On-line services are critical to the brand experience and to fees and profits. So why are they increasingly failing? Because IT and customer workflows are increasingly complex.
Virtual compute infrastructures combined with rapid application delivery combined with ever more dynamic and real-time business events has created a perfect storm for IT operations managers. While they weather a lot of storms successfully, the recent outages
at NatWest and RBS painfully show the costs of these operations storms. The true cost of the outages likely will include extended opening hours for Saturday and Sunday, the financial ombudsman and, no doubt, customer compensation.
Operations has gone web-scale and IT has yet to catch up. In the mainframe and distributed compute days, applications were tethered to physical machines and throwing more hardware and software testing at the problem reduced the failure risk to acceptable levels.
Today however, VM-sprawl, agile applications, and mobile access are causing inter-dependencies between IT components to skyrocket. Simply put, interdependencies are scaling faster than IT. Worse yet, the complexity is now beyond the human ability to see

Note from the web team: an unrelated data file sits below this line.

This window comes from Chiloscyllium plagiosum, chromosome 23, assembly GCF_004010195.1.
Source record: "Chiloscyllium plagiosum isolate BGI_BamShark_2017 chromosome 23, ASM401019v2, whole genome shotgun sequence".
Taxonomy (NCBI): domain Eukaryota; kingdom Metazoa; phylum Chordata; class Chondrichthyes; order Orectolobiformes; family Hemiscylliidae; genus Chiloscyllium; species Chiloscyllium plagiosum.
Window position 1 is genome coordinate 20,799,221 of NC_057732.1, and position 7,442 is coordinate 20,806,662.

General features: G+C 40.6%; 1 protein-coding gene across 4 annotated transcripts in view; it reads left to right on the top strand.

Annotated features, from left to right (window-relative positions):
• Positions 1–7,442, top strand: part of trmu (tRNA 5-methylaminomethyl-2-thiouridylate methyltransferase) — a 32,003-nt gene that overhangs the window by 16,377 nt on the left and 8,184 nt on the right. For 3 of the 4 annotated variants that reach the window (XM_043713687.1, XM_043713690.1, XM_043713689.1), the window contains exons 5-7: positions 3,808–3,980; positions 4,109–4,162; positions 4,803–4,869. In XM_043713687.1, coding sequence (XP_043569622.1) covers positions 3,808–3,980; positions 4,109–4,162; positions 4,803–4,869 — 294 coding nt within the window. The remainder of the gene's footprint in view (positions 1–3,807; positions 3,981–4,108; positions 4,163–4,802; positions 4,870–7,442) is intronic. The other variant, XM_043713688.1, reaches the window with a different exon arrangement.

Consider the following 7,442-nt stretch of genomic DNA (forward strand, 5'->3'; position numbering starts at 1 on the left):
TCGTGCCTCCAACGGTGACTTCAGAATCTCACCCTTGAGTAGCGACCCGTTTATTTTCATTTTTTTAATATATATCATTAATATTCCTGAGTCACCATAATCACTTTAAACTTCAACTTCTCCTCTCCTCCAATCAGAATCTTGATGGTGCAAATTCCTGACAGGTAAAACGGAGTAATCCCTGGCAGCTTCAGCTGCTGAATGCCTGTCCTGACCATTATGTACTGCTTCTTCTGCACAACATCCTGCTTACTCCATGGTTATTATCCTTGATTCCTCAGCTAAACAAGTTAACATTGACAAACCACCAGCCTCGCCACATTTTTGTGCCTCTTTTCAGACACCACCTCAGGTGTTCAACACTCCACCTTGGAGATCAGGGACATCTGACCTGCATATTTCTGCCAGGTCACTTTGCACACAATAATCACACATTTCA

or manage it.
To get control of this complexity and head-off the risk of failure, service providers have architected their systems for web-scale. Enterprise IT shops need to follow-suit. WebOps thinking will cause a rethink of current IT architectures to more standard,
simpler and scalable levels of abstraction. This is nothing new in the history of enterprise IT. We did it going from mainframes to distributed computing. However, as usual, this time it's happening faster with bigger consequences.
Whatever 'WebOps' means to your IT operations, it means scale, consolidation and reliability to your CIO. We can call it whatever we want but it's time for operations to rethink their approach to automation.